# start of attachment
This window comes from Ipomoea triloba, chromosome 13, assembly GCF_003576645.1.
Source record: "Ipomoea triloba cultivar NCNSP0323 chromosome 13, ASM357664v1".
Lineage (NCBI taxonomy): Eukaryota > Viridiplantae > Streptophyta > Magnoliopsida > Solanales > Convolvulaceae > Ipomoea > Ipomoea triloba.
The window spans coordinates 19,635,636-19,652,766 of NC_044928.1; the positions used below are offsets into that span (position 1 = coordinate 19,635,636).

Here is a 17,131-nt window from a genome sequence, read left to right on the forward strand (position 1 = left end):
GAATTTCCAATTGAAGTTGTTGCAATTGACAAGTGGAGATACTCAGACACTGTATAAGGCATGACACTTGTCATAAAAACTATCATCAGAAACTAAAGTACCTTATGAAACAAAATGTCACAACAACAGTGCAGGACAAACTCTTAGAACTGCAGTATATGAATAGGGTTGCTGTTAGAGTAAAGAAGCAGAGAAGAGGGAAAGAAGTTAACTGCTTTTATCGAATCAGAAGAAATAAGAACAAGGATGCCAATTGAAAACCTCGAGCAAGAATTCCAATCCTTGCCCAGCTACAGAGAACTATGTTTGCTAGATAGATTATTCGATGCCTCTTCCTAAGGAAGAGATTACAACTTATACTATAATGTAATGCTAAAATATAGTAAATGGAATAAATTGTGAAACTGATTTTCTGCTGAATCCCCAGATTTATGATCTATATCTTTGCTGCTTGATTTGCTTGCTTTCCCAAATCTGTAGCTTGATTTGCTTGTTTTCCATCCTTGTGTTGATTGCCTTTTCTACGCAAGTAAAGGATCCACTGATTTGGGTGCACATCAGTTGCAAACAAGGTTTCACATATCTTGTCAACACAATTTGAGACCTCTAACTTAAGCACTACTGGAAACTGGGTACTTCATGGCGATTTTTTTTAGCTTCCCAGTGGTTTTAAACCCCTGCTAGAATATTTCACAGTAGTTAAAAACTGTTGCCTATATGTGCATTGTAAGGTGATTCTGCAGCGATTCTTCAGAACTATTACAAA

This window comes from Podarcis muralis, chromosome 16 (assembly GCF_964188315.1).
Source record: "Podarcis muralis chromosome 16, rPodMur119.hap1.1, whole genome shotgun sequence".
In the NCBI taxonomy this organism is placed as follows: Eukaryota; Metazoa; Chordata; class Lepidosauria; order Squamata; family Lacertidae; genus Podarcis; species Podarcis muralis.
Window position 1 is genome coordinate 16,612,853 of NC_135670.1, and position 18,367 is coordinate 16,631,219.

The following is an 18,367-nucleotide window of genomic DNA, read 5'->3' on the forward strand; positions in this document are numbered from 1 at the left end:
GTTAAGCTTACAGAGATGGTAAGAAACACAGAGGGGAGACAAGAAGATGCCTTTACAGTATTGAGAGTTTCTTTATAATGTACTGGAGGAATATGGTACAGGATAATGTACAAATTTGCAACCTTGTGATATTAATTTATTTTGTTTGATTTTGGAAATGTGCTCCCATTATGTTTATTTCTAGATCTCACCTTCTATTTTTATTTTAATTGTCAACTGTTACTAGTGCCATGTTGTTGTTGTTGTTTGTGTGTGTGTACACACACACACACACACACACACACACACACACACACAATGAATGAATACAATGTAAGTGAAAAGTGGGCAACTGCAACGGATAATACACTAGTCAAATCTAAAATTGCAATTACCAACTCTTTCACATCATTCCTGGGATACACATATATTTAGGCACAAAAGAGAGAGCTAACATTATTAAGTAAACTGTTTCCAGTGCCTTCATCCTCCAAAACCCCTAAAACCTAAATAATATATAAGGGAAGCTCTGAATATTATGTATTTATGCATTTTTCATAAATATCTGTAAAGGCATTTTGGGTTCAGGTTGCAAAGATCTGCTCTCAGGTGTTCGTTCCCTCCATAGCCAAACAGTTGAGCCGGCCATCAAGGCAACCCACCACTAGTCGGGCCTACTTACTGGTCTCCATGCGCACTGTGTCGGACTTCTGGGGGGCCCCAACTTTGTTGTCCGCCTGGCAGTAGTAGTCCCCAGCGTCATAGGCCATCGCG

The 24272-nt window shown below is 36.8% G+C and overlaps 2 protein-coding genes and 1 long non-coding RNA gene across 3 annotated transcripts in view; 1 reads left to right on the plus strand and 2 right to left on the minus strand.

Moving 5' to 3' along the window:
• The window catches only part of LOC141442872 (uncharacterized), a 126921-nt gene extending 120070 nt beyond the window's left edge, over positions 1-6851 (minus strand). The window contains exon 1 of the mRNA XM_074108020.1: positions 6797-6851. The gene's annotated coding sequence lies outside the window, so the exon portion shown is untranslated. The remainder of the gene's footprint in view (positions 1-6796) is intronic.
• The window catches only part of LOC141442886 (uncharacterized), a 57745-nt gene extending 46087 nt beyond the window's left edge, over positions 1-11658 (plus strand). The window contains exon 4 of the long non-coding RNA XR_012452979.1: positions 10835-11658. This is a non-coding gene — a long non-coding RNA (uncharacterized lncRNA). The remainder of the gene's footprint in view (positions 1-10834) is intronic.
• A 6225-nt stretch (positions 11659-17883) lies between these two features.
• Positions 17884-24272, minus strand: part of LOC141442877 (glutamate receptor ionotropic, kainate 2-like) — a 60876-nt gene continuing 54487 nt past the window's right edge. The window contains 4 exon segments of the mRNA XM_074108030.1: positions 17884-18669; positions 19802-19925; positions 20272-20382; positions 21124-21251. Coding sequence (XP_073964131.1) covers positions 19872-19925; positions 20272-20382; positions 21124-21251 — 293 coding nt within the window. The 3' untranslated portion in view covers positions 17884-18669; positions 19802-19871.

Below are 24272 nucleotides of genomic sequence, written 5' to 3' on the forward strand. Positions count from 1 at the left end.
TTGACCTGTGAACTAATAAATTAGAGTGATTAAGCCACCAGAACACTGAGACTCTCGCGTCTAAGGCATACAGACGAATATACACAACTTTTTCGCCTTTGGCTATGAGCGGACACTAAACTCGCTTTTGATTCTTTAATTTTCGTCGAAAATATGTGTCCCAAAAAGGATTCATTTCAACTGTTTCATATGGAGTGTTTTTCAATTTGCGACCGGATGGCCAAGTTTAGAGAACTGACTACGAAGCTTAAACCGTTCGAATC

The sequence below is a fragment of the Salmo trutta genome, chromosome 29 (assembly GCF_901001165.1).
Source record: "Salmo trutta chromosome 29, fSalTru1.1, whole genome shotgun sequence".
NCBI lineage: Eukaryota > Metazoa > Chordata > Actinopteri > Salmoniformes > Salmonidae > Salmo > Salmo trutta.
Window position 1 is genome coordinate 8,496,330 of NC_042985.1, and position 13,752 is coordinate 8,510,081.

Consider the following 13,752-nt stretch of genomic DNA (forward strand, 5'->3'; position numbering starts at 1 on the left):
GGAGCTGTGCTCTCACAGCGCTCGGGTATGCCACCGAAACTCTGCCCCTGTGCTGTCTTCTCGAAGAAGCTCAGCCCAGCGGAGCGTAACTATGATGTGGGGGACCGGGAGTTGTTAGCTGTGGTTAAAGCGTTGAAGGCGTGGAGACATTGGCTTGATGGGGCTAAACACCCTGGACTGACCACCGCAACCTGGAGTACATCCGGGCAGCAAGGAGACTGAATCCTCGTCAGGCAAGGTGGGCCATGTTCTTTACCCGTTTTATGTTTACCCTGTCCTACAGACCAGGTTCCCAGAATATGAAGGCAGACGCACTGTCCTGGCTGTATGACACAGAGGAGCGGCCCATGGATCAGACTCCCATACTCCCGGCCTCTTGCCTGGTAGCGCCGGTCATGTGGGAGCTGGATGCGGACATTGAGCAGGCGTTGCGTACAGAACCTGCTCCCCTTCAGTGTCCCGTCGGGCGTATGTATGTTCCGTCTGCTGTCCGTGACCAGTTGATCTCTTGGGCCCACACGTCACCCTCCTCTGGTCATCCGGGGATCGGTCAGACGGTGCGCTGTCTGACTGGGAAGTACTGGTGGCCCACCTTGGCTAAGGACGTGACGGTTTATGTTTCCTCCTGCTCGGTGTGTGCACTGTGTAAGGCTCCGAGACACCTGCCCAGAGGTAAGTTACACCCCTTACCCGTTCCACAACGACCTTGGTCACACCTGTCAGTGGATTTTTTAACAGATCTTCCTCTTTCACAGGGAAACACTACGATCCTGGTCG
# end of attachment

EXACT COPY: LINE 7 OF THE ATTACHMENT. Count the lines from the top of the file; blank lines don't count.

This window comes from Podarcis muralis, chromosome 16 (assembly GCF_964188315.1).